What’s the point in building Zimbabwe ‘brick by brick’ whilst dismantling it ‘wall by wall’?

There is a popular saying, “taking two steps forward, and one step backwards” – that describes a scenario whereby things are not going smoothly, when one’s efforts are not yielding the desired results, and progress feels arduous.

Source: What’s the point in building Zimbabwe ‘brick by brick’ whilst dismantling it ‘wall by wall’? – The Zimbabwean

Tendai Ruben Mbofana

At first, I believed this adage aptly described the prevailing socio-economic situation in Zimbabwe.

But then, before writing this article, I actually tried it out in my house.

I started walking two steps forward, and one step back.

It soon dawned on me that, what we had in Zimbabwe was something completely different – since, although the progress was slow, I actually managed to reach my target point.

I then tried out another proverb – “taking one step forward and two steps back”.

Now, that was quiet something. Instead of moving forward, I ended up bumping into furniture that was behind me.

I am so glad no one was in the lounge with me to see the spectacle – otherwise, they would have recorded a viral comedic video!

Nonetheless, I had finally proven a saying that accurately described what was going on in our country – and, has especially been the case for the past two decades.

We are living in a country where we appear to be making some progress, yet we have leaders who make ill-fated and disastrous decisions that cause us to be further behind than we were when we began.

Who can forget when our country used to be the envy of the African continent – as having some of the most highly learned people, coupled with an exceptional literacy rate of around ninety one percent (91%)?

When teachers, like my own late father, were the pride of the community – well respected and regarded with dignity and honour – whilst, our educational institutions had more than adequate learning material, and primary schools filled with encyclopedia and all manner of reference books (that turned people as myself into bookworms from a very young age).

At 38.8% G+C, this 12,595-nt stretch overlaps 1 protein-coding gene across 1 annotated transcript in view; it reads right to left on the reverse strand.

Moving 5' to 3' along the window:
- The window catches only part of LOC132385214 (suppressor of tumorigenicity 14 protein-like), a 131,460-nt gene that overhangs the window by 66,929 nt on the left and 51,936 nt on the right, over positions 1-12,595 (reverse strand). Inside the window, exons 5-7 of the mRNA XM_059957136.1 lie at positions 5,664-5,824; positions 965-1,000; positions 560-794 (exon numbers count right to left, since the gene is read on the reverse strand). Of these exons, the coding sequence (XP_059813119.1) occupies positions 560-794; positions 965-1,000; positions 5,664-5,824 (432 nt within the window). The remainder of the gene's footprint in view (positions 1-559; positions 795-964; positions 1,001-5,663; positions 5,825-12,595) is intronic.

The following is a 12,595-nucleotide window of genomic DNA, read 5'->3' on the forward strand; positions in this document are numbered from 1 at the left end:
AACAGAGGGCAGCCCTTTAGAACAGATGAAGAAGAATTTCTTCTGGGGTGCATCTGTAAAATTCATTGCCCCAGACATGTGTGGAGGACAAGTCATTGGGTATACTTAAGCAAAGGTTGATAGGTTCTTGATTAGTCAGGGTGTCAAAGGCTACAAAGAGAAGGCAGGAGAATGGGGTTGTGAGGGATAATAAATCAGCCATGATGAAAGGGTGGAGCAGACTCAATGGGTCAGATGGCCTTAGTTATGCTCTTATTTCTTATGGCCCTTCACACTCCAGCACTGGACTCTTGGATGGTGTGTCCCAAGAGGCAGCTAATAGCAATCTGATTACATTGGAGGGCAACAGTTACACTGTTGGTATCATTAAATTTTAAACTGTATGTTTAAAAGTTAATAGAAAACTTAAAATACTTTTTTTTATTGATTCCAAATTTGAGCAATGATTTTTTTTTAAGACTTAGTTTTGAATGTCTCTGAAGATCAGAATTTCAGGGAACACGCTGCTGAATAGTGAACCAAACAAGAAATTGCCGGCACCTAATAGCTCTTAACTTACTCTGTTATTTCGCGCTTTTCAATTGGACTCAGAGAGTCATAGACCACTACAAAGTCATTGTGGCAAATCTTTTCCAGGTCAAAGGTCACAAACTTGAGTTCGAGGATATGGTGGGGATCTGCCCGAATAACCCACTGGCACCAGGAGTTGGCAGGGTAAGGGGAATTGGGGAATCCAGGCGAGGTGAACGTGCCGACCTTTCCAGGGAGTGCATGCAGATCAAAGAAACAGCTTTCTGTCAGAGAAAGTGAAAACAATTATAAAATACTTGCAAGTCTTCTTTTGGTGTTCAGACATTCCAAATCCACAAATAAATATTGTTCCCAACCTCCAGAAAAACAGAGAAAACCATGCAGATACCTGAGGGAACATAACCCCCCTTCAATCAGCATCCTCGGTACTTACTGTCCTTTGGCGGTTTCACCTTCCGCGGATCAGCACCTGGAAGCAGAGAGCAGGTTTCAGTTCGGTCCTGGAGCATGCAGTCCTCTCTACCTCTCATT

Yet, my heart sinks to its lowest when our teachers now earn one third what a domestic worker gets in South Africa – with someone doing ‘piece jobs’ cleaning people’s homes receiving an average of ZAR300 (about USD20) per day, whilst those who are teaching our children in Zimbabwe get less than USD6 per day.

Honestly, how can we claim to be making progress – empowering our children with the right education, and even setting up so-called ‘innovation hubs’ in our tertiary institutions – but, on the other hand, we have a ruling elite that appears hellbent on decimating the entire education system?

How is a country supposed to make any progress, when our teachers – the backbone of the country’s future – find it more lucrative being domestic workers in foreign lands, than teaching the next generation of Zimbabweans?

Is it not embarrassing that, a country like Rwanda would court our teachers and promising them a better life, right under the nose of our government (which has pathetically failed to adequately take good care of them)?

I found it rather embarrassing that the ruling establishment actually felt some depraved sense of pride, when Paul Kagame (Rwanda president) requested their facilitation in this teacher transfer.

What is there to be proud of, when another man asks to take your wife, as he can take better care of her, than yourself?

As we continue to take one step forward and two steps back, I will not be exaggerating when I say that, soon Zimbabwe will no longer have schools and learning to talk about – and, that will surely spell doom for the nation, because we will have a whole new generation of uneducated and unlearned adults, whose only hope for survival will be criminality and all manner of vices.

Indeed, it is not, and has never been, in dispute, that we have a clueless, kleptomaniac, and oppressive regime – whose only purpose in life appears to steal, kill, and destroy – but, what type of inaptitude would lead a whole group of people, who have the audacity to call themselves leaders, fail to maintain a vibrant education system?

They can not even stabilize the country’s currency. They have proven incapable of even attracting legitimate investors – as opposed to the questionable characters whom they are fond of associating – leaving most of our youth without any employment prospects.

However, failing to guarantee the future of this country’s children is the worst of all failures.

The ruling elite may try to hoodwink the nation, and the world, overbuilding the country ‘brick by brick’ – which, to me, sounds nothing more than a lame excuse for the negligible and insignificant ‘progress’ being made – yet, on the other hand, busily dismantling it ‘wall by wall’!

© Tendai Ruben Mbofana is a social justice activist, writer, author, and political commentator. Please feel free to contact him on WhatsApp/Call: +263715667700 / +263782283975, or Calls Only: +263788897936 / +263733399640, or email: mbofana.tendairuben73@gmail.com